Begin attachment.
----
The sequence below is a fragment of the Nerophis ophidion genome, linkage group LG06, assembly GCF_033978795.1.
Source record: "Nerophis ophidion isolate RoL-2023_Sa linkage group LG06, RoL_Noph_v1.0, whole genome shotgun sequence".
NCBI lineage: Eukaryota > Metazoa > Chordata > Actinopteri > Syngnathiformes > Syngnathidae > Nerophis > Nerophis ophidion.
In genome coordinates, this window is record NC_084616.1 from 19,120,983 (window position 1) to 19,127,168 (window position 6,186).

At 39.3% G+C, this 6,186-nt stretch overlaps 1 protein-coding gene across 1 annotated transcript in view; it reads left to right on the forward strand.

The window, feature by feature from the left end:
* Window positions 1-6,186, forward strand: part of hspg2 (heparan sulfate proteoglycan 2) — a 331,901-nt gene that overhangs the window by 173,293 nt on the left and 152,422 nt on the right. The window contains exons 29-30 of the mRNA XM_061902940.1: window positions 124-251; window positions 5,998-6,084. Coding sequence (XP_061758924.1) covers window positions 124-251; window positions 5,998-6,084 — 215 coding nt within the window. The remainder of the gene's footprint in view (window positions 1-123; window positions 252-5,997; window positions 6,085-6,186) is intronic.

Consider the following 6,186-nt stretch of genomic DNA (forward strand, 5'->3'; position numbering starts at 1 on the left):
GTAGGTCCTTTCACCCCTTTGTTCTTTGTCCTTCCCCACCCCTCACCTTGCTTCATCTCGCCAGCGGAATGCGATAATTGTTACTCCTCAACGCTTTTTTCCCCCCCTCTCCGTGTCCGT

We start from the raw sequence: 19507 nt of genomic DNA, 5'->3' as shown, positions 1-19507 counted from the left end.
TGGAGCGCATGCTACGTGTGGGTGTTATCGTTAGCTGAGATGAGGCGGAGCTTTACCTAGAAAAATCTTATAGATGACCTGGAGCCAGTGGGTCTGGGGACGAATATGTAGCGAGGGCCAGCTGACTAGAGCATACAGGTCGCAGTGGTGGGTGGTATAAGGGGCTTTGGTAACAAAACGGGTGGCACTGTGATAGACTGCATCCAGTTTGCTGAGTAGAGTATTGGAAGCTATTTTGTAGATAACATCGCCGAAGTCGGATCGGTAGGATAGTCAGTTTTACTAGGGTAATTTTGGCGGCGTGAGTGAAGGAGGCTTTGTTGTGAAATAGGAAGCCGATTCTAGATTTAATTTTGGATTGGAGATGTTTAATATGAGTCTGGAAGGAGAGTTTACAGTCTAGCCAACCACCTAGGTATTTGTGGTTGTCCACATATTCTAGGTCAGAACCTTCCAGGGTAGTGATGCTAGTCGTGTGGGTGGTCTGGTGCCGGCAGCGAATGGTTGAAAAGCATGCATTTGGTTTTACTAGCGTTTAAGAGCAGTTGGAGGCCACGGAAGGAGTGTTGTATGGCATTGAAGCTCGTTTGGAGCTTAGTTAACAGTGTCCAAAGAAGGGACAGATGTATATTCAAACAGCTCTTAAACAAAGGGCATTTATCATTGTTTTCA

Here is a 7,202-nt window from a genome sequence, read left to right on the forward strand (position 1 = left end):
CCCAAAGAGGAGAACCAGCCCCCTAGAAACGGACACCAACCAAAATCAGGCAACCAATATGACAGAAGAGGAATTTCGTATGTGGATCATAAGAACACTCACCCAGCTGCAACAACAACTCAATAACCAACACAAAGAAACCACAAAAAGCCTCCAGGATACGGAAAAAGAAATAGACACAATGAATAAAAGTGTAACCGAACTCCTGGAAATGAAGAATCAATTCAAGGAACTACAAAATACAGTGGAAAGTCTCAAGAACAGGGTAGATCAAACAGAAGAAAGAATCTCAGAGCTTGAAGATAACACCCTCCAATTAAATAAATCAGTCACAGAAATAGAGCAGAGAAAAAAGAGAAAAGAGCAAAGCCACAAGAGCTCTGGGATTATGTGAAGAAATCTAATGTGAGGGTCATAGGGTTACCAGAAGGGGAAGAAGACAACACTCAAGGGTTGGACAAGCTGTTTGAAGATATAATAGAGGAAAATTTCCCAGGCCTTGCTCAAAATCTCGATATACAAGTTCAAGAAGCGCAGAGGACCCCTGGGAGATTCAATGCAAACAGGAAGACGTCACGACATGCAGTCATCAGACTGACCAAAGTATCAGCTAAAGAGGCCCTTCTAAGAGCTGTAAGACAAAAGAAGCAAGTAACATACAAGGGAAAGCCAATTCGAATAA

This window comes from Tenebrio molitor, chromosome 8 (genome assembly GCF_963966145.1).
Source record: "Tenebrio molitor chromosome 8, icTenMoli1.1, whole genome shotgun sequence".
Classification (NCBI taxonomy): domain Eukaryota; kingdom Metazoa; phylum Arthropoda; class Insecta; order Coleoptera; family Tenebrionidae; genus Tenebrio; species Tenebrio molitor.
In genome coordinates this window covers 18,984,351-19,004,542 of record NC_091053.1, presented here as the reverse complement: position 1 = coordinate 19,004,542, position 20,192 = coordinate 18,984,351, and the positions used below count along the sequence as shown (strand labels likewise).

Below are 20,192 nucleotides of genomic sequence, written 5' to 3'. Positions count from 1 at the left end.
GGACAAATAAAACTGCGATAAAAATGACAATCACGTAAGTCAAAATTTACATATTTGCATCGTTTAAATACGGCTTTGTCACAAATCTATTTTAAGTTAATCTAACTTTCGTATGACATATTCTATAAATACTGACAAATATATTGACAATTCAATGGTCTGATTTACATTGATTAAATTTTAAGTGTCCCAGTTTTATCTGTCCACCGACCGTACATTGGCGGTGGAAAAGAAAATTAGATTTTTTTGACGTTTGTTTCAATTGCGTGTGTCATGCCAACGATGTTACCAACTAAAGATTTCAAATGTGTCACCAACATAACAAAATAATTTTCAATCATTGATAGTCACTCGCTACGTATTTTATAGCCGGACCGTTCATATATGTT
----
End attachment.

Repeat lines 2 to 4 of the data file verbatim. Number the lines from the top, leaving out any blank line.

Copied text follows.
Source record: "Nerophis ophidion isolate RoL-2023_Sa linkage group LG06, RoL_Noph_v1.0, whole genome shotgun sequence".
NCBI lineage: Eukaryota > Metazoa > Chordata > Actinopteri > Syngnathiformes > Syngnathidae > Nerophis > Nerophis ophidion.
In genome coordinates, this window is record NC_084616.1 from 19,120,983 (window position 1) to 19,127,168 (window position 6,186).